“Blind faith” is trusting someone without knowing if that individual is worthy of being trusted. Giving that kind of trust to someone can be dangerous. I don’t know whether their promises are true or not. I have no personal knowledge about how apt they are to keep their word. I have no information from other sources about how trustworthy they are.
If I don’t know God personally, never read His Book, or never hear others speak of His trustworthiness, then my faith is a “blind faith.” But this kind of trusting is not dangerous, because the One in whom I believe is faithful Himself. As I get to know Him, as I read His Book, and as I hear others testify of his trustworthiness, my faith grows. My ability to trust Him to do what He says becomes stronger. I begin to see that He keeps His word. I begin to trust that He does what He says He will do. I begin to find Him truthful and worthy of being trusted. Because I find Him to be faithful, my trusting increases.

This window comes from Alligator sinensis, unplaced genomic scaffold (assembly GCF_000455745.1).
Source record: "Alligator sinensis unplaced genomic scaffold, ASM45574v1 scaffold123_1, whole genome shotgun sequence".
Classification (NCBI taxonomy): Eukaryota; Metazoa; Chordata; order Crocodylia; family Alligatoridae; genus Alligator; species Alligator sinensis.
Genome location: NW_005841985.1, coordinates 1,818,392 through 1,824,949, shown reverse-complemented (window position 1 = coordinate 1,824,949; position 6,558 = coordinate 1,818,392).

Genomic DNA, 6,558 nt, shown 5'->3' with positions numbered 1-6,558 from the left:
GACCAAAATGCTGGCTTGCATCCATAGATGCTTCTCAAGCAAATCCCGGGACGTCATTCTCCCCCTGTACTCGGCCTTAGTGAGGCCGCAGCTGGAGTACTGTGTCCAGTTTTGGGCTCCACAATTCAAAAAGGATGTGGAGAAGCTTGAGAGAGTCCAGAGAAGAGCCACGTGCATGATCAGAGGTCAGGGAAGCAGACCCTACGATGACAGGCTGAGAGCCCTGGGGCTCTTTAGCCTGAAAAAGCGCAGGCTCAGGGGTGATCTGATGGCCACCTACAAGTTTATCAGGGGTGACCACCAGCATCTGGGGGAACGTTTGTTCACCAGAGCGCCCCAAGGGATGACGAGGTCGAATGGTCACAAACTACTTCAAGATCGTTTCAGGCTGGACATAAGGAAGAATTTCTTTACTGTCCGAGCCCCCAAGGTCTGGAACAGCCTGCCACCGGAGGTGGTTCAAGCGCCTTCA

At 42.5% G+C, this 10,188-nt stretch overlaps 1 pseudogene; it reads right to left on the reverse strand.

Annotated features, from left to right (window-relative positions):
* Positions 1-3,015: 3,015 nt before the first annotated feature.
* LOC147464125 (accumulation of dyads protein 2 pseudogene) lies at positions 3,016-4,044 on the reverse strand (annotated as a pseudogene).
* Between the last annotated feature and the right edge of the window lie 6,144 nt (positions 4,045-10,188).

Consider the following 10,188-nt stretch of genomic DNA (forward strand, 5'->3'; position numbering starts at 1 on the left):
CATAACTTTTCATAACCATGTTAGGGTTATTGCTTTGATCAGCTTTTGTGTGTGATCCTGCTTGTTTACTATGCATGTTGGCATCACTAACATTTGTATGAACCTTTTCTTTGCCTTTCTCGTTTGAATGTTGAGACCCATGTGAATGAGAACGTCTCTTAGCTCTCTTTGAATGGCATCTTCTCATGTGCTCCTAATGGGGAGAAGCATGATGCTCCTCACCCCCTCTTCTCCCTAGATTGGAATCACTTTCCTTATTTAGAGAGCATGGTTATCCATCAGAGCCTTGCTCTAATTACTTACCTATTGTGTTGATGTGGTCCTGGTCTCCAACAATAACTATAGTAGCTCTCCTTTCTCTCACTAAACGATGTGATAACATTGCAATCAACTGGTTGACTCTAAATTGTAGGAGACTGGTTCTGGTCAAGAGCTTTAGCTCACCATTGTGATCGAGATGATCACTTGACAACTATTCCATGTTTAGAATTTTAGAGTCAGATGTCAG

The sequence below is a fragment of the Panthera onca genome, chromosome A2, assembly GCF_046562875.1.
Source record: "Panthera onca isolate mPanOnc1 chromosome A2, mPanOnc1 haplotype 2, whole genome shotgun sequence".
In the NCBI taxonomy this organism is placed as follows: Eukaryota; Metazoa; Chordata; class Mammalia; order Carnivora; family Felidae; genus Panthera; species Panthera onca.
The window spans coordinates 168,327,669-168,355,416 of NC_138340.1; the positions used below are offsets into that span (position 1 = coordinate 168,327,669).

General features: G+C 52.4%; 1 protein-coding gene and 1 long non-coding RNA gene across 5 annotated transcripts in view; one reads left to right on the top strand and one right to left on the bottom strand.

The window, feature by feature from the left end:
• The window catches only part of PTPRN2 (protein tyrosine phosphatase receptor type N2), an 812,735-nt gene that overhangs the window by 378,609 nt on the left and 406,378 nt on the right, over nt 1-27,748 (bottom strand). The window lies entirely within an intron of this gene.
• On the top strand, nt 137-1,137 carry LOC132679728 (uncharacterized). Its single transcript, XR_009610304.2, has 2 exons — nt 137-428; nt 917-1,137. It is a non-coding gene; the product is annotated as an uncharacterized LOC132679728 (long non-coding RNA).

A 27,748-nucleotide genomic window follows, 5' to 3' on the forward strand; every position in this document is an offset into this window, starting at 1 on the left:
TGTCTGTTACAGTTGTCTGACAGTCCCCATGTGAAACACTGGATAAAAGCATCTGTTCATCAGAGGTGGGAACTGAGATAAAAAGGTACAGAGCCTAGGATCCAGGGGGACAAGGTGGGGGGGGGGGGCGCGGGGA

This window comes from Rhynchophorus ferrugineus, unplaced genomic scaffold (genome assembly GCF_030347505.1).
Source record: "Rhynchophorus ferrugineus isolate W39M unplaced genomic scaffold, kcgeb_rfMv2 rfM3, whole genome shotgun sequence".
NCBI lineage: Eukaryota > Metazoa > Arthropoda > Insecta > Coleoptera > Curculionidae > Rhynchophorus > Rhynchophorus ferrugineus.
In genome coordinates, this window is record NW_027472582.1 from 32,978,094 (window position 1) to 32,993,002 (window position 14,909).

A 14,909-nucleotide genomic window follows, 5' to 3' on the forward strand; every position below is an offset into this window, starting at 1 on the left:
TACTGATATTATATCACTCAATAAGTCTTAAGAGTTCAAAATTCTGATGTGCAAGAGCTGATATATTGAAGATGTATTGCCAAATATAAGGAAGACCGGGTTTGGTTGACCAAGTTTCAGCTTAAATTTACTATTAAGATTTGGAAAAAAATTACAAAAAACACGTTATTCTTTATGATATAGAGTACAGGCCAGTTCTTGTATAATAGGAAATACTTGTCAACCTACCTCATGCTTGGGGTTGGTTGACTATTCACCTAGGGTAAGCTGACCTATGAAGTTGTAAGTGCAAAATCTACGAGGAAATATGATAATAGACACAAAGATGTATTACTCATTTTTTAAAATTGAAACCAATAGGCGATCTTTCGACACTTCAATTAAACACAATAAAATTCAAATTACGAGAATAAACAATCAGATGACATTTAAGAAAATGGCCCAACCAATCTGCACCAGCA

Hebrews 11:1 defines faith as “the assurance of things hoped form, the conviction of things not seen.” Another version (CJB) reads: Trusting is being confident of what we hope for, convinced about things we do not see. My faith works only because the One in whom I put my faith is faithful Himself, the One I trust is completely trustworthy. I may not see how things will work out, but He has a plan. He has promised to cause everything to work together for the good of those who love Him and who are called in accordance to His purpose (I love Him and my purpose is to bring glory to His name). [Romans 8:28] AND, He does not change lie or change His mind. [1Samuel 15:29]
His plans for my life – and yours – are good. They may not be easy, but in the end, they are spectacular. Think Joseph and his brothers. Think Daniel and the lions. Think Peter and the rooster. Think Jesus and the grave.